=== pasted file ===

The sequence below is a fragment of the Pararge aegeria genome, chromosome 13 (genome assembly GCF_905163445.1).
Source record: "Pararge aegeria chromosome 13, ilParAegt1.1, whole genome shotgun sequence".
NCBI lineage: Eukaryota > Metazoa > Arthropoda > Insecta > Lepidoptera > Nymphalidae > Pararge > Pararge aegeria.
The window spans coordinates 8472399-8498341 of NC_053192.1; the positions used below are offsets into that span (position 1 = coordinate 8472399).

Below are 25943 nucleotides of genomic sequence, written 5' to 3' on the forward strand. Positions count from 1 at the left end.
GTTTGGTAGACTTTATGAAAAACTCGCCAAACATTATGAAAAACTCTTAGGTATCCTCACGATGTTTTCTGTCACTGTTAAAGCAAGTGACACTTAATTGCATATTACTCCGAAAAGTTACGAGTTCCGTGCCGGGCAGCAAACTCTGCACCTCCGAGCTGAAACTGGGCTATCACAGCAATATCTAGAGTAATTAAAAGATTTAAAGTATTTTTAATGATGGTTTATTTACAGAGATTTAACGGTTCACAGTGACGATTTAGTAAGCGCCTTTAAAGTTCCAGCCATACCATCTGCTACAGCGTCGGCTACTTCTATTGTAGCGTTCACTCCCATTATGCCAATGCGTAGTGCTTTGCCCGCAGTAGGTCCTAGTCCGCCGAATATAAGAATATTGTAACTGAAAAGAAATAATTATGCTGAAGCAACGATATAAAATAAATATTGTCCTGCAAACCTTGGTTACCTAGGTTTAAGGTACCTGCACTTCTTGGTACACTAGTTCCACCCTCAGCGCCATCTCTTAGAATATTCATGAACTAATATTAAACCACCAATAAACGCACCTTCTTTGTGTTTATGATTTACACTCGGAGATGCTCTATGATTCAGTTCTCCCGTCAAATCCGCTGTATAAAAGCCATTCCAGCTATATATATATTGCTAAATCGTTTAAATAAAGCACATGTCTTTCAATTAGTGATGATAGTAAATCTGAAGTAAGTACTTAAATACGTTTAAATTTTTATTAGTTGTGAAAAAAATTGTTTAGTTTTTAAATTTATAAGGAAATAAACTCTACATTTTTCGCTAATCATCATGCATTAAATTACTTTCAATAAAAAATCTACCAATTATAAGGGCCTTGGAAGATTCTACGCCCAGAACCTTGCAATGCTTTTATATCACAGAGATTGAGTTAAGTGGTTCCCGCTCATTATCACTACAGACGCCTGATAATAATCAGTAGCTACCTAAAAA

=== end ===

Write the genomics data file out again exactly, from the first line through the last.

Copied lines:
The sequence below is a fragment of the Pararge aegeria genome, chromosome 13 (genome assembly GCF_905163445.1).
Source record: "Pararge aegeria chromosome 13, ilParAegt1.1, whole genome shotgun sequence".
NCBI lineage: Eukaryota > Metazoa > Arthropoda > Insecta > Lepidoptera > Nymphalidae > Pararge > Pararge aegeria.
The window spans coordinates 8472399-8498341 of NC_053192.1; the positions used below are offsets into that span (position 1 = coordinate 8472399).

Below are 25943 nucleotides of genomic sequence, written 5' to 3' on the forward strand. Positions count from 1 at the left end.
GTTTGGTAGACTTTATGAAAAACTCGCCAAACATTATGAAAAACTCTTAGGTATCCTCACGATGTTTTCTGTCACTGTTAAAGCAAGTGACACTTAATTGCATATTACTCCGAAAAGTTACGAGTTCCGTGCCGGGCAGCAAACTCTGCACCTCCGAGCTGAAACTGGGCTATCACAGCAATATCTAGAGTAATTAAAAGATTTAAAGTATTTTTAATGATGGTTTATTTACAGAGATTTAACGGTTCACAGTGACGATTTAGTAAGCGCCTTTAAAGTTCCAGCCATACCATCTGCTACAGCGTCGGCTACTTCTATTGTAGCGTTCACTCCCATTATGCCAATGCGTAGTGCTTTGCCCGCAGTAGGTCCTAGTCCGCCGAATATAAGAATATTGTAACTGAAAAGAAATAATTATGCTGAAGCAACGATATAAAATAAATATTGTCCTGCAAACCTTGGTTACCTAGGTTTAAGGTACCTGCACTTCTTGGTACACTAGTTCCACCCTCAGCGCCATCTCTTAGAATATTCATGAACTAATATTAAACCACCAATAAACGCACCTTCTTTGTGTTTATGATTTACACTCGGAGATGCTCTATGATTCAGTTCTCCCGTCAAATCCGCTGTATAAAAGCCATTCCAGCTATATATATATTGCTAAATCGTTTAAATAAAGCACATGTCTTTCAATTAGTGATGATAGTAAATCTGAAGTAAGTACTTAAATACGTTTAAATTTTTATTAGTTGTGAAAAAAATTGTTTAGTTTTTAAATTTATAAGGAAATAAACTCTACATTTTTCGCTAATCATCATGCATTAAATTACTTTCAATAAAAAATCTACCAATTATAAGGGCCTTGGAAGATTCTACGCCCAGAACCTTGCAATGCTTTTATATCACAGAGATTGAGTTAAGTGGTTCCCGCTCATTATCACTACAGACGCCTGATAATAATCAGTAGCTACCTAAAAA